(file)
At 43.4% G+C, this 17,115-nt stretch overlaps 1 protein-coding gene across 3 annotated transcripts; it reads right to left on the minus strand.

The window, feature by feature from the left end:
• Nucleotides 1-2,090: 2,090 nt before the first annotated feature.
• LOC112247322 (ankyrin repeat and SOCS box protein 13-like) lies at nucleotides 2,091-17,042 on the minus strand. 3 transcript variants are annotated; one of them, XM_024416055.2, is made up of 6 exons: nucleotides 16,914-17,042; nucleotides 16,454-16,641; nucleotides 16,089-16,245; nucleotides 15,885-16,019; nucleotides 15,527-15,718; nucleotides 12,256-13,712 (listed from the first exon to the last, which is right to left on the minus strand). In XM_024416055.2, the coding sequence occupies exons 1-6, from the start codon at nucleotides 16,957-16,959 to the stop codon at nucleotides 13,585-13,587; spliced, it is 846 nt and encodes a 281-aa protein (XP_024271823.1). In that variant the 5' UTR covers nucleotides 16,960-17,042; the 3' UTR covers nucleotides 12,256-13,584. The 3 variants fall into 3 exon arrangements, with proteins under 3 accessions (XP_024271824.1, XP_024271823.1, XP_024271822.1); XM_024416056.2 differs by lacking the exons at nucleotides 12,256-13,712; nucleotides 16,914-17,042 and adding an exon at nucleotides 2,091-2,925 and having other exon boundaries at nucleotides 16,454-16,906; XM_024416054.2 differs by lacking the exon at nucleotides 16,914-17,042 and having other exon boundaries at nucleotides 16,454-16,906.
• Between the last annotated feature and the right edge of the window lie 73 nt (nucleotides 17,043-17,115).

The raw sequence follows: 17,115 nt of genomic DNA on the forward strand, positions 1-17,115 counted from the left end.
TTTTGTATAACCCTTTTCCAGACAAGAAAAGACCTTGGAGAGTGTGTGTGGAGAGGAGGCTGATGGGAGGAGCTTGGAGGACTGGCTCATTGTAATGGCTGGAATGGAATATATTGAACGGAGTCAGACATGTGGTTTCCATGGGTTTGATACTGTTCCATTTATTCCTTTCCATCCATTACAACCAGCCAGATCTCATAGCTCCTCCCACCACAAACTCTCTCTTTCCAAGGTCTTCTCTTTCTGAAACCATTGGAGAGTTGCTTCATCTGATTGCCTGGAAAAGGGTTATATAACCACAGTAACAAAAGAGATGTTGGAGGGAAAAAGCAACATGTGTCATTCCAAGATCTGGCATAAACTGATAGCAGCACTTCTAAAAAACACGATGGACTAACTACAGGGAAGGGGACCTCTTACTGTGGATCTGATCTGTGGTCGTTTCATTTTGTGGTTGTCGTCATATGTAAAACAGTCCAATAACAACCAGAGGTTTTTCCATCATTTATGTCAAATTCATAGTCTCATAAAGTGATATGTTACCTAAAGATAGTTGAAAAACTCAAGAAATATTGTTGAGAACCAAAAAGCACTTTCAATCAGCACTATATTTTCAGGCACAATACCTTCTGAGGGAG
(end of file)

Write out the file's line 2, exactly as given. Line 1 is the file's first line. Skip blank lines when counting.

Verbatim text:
The window, feature by feature from the left end: